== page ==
Sirota Assault Trial Postponed Once Again By Prosecutors
The Assault in the Third Degree case against local lawyer Howard Sirota was postponed by the assistant district attorney handling the case last Wed nesday in Queens Supreme Court.
The case, which alleges that Sirota attacked perennial political candidate John Baxter on the Beach at Beach 128 Street in December 0f 2001, is now scheduled to begin the jury selection process on March 22.
Sirota, a prominent lawyer who was the lead attorney in the Eddie Antar case in which Sirota recovered more than $45 million for stockholders of Antar’s "Crazy Eddie" corporation, says that he is the only person in Queens who has ever been prosecuted for "Assault Three."
"I have to question why I am being prosecuted for an offense that normally brings an ACD [Adjourned in Con templation of Dismissal] in Queens Court," Sirota told The Wave. "I don’t believe that Baxter has any political clout, so it must be a political decision to prosecute me because I am a successful attorney who has been involved in cases of corruption involving the Democratic Party."
Sirota says that he was offered a plea deal that would include him being found guilty of the lesser offense of disorderly conduct. He turned it down.
"I am not going to give myself a criminal record by accepting a plea like that," Sirota said. "Especially since we can prove that Baxter’s statements are untrue."
Sirota’s attorney, Bruce Cutler, who has known Sirota since childhood, told The Wave that he had only defended two misdemeanor cases since he began as a Brooklyn ADA in 1974.
"The district attorney just does not want to move off a violation or a misdemeanor charge," Cutler said. "That is not acceptable in light of the facts and the multi-million law suit that Baxter has brought against Sirota."
"Aren’t there more important things the district attorney and the court could be doing than prosecuting an assault three charge against an exemplary human being," Cutler asked rhetorically.
"We are going to a jury trial and we are going to fight and win this case," Cutler concluded.
Baxter alleged in his complaint against Sirota that the attorney came up to him and hit him with a closed fist as a result of an ongoing dispute.
That dispute began in the pages of The Wave on November 3, 2001, in which Baxter, who was then running for City Council, wrote a letter saying that city officials were being unfair to those who own and who live in local single room occupancy (SRO) buildings. Baxter owns and runs a "residential hotel on the beach block of Beach 116 Street.
Sirota answered Baxter in a letter that was published in The Wave a week later.
In that letter, he called Baxter "the owner of one of the blighted hotels on Beach 116 Street that has kept Rock away from improving the quality of life in our area."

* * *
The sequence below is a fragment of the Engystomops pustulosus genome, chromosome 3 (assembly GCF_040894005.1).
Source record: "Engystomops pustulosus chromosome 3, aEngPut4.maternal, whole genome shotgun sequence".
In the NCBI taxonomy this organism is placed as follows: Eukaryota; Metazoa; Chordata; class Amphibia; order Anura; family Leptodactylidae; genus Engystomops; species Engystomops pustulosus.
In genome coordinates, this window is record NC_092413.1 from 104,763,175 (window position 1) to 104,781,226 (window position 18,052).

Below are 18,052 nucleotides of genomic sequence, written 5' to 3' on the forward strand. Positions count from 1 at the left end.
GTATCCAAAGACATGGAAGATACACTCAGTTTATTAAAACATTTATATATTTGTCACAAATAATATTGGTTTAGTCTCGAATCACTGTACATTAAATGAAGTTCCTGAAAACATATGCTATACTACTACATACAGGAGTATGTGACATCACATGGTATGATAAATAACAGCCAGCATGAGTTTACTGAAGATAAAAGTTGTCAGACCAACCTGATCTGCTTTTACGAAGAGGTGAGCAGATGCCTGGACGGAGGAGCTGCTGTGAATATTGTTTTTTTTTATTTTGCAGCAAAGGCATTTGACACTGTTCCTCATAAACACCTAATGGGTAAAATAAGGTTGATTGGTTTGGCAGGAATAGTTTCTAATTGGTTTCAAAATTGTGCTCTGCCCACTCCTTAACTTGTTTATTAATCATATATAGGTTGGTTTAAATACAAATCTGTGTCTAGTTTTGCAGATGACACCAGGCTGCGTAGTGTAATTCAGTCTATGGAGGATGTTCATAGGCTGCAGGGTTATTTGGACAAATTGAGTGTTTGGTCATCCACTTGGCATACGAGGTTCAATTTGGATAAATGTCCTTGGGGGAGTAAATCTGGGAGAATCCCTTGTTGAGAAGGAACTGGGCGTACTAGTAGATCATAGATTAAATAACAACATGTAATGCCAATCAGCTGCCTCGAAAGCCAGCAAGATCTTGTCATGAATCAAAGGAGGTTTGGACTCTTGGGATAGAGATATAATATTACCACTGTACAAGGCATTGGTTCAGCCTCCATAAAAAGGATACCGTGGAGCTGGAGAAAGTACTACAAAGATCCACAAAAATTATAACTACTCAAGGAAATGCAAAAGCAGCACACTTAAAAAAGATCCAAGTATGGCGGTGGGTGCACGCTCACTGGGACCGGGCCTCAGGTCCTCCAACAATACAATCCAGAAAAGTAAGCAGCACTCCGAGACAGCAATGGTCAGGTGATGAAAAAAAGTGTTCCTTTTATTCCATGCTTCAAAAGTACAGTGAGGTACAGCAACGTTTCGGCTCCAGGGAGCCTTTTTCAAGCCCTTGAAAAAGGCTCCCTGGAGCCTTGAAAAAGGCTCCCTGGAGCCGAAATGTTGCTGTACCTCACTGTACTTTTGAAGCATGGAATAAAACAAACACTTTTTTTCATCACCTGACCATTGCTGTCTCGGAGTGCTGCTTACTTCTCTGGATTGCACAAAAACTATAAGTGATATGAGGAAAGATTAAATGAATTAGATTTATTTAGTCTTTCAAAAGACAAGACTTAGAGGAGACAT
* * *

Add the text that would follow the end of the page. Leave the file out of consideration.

He also challenged Baxter to allow his hotel to be inspected by experts for health and fire code violations.
He offered $25 thousand of his own money to Baxter if the inspection did not turn up at least two violations.
Baxter’s response was to lead a demonstration made up of people who lived in his hotel at Sirota’s home the following Sunday.
More than a dozen of his tenant’s marched to Sirota’s home, chanting and carrying signs.
A Wave editor witnessed the demonstration in which a number of the demonstrators threatened Sirota.
"You will not be able to live in this neighborhood much longer if you keep saying things like that," one demonstrator told him.
"I should put my foot up your behind right now," another yelled in his face.
When police responded to calls from nervous neighbors, Baxter and his demonstrators marched back to Beach 116 Street.
Although there were no eyewitnesses to the altercation that sparked the arrest, a person close to the case said that Baxter was walking his dog next to Sirota’s beachfront home when Sirota told him to walk his dog elsewhere.
The police report says, "The defendant did strike the complainant about the face."
A spokesperson for the Queens District Attorney told The Wave in November of last year, when jury selection was last scheduled to begin, that Sirota came up to Baxter on the beach and said, "You’re gonna drive me out of Rockaway? Well, I’m going to drive you out of Rockaway. Sirota allegedly then "struck [Baxter] in the head several times with a closed fist, causing bruises, lacerations and substantial pain."
Baxter is suing Sirota for $10 million in civil court although, Sirota says, Baxter had only $508 in medical expenses.